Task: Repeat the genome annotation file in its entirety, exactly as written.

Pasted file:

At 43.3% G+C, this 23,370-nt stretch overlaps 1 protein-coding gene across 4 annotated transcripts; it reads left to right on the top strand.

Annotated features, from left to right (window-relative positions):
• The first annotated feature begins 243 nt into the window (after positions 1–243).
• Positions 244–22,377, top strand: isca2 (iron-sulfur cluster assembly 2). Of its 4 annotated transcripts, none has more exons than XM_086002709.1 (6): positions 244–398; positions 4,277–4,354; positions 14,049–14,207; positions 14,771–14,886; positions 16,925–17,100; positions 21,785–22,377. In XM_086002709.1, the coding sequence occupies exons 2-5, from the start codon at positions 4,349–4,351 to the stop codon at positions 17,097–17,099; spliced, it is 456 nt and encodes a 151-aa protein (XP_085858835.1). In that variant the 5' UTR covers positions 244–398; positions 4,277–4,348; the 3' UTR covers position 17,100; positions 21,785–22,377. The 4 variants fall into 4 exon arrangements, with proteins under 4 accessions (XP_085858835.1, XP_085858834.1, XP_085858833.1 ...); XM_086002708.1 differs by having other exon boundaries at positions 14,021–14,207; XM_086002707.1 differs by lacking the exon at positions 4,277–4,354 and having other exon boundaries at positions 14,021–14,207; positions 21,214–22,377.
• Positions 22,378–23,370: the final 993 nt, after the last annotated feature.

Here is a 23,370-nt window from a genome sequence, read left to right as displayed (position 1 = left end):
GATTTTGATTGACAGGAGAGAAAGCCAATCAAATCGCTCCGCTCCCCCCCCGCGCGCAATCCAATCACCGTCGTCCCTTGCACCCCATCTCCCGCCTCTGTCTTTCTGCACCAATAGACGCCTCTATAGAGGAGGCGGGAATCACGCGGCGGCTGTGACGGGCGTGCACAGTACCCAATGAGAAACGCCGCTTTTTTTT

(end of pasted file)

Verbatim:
At 43.3% G+C, this 23,370-nt stretch overlaps 1 protein-coding gene across 4 annotated transcripts; it reads left to right on the top strand.

Annotated features, from left to right (window-relative positions):
• The first annotated feature begins 243 nt into the window (after positions 1–243).
• Positions 244–22,377, top strand: isca2 (iron-sulfur cluster assembly 2). Of its 4 annotated transcripts, none has more exons than XM_086002709.1 (6): positions 244–398; positions 4,277–4,354; positions 14,049–14,207; positions 14,771–14,886; positions 16,925–17,100; positions 21,785–22,377. In XM_086002709.1, the coding sequence occupies exons 2-5, from the start codon at positions 4,349–4,351 to the stop codon at positions 17,097–17,099; spliced, it is 456 nt and encodes a 151-aa protein (XP_085858835.1). In that variant the 5' UTR covers positions 244–398; positions 4,277–4,348; the 3' UTR covers position 17,100; positions 21,785–22,377. The 4 variants fall into 4 exon arrangements, with proteins under 4 accessions (XP_085858835.1, XP_085858834.1, XP_085858833.1 ...); XM_086002708.1 differs by having other exon boundaries at positions 14,021–14,207; XM_086002707.1 differs by lacking the exon at positions 4,277–4,354 and having other exon boundaries at positions 14,021–14,207; positions 21,214–22,377.
• Positions 22,378–23,370: the final 993 nt, after the last annotated feature.

Here is a 23,370-nt window from a genome sequence, read left to right as displayed (position 1 = left end):
GATTTTGATTGACAGGAGAGAAAGCCAATCAAATCGCTCCGCTCCCCCCCCGCGCGCAATCCAATCACCGTCGTCCCTTGCACCCCATCTCCCGCCTCTGTCTTTCTGCACCAATAGACGCCTCTATAGAGGAGGCGGGAATCACGCGGCGGCTGTGACGGGCGTGCACAGTACCCAATGAGAAACGCCGCTTTTTTTT